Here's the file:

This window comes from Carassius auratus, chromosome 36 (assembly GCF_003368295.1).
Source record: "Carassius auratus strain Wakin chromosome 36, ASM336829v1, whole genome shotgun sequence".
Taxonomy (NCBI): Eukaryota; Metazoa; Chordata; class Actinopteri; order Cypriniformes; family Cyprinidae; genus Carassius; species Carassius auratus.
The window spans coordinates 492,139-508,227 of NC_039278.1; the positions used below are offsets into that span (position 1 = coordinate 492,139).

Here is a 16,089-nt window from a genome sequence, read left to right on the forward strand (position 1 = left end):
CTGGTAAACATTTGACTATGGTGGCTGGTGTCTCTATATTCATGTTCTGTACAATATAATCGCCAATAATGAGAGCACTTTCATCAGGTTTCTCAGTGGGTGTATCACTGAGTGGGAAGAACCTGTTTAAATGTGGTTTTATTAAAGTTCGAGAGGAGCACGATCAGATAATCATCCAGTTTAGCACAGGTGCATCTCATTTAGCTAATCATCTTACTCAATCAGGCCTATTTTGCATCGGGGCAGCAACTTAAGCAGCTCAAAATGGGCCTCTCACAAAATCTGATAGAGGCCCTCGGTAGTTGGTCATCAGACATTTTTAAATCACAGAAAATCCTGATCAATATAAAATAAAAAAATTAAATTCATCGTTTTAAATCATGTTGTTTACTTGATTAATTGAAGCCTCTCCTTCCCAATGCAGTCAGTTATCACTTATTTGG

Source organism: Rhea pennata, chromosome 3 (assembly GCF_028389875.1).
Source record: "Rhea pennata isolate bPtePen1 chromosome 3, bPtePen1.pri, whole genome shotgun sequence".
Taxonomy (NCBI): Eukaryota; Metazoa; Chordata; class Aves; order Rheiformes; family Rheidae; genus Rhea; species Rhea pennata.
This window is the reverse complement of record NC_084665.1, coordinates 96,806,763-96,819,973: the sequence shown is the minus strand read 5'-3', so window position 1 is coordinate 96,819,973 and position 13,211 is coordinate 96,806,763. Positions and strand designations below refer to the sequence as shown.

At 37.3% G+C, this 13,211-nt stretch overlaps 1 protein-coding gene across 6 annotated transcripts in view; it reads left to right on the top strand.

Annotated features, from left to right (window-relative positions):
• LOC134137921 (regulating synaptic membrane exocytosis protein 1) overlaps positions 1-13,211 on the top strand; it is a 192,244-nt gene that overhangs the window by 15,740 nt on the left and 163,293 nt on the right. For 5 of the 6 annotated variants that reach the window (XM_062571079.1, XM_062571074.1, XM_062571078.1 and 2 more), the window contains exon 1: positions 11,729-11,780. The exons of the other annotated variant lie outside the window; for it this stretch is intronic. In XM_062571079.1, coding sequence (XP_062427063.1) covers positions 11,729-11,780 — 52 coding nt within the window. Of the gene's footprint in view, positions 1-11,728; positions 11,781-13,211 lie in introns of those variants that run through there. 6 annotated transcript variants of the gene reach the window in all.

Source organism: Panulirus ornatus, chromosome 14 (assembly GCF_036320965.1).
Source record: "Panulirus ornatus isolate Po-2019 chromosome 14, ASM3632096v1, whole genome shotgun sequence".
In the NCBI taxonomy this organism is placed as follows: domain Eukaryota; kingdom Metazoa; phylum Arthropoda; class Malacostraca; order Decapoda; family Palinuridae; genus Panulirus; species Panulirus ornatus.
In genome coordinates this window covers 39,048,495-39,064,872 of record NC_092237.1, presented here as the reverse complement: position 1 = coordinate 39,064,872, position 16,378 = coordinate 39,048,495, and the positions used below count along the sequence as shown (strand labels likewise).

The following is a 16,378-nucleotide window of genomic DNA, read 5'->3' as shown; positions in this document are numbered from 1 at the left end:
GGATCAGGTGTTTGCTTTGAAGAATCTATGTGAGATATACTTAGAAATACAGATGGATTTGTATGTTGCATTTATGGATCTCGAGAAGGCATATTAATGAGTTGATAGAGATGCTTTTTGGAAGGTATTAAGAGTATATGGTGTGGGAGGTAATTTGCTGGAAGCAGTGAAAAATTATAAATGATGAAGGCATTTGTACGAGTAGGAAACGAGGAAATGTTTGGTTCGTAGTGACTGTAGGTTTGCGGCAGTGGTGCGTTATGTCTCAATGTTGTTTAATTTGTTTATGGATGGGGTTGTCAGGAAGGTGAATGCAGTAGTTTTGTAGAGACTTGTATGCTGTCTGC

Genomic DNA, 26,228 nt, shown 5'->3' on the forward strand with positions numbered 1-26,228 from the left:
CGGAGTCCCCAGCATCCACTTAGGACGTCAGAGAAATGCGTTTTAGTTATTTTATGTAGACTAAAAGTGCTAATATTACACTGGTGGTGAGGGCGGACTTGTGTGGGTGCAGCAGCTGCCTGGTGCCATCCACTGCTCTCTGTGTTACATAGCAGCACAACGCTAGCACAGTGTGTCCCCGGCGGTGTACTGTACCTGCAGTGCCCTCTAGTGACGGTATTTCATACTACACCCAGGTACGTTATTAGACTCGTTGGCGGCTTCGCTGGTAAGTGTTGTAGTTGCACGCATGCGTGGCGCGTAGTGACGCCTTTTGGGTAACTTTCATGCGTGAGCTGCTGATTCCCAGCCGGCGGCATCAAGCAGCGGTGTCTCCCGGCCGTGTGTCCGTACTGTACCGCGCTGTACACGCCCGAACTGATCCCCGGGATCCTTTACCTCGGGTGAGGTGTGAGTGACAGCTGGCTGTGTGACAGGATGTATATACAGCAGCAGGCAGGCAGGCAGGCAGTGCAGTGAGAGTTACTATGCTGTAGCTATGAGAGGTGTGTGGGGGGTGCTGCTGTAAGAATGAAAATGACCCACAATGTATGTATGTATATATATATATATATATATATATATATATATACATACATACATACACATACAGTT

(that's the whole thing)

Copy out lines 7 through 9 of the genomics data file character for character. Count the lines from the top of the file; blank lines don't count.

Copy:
Source organism: Rhea pennata, chromosome 3 (assembly GCF_028389875.1).
Source record: "Rhea pennata isolate bPtePen1 chromosome 3, bPtePen1.pri, whole genome shotgun sequence".
Taxonomy (NCBI): Eukaryota; Metazoa; Chordata; class Aves; order Rheiformes; family Rheidae; genus Rhea; species Rhea pennata.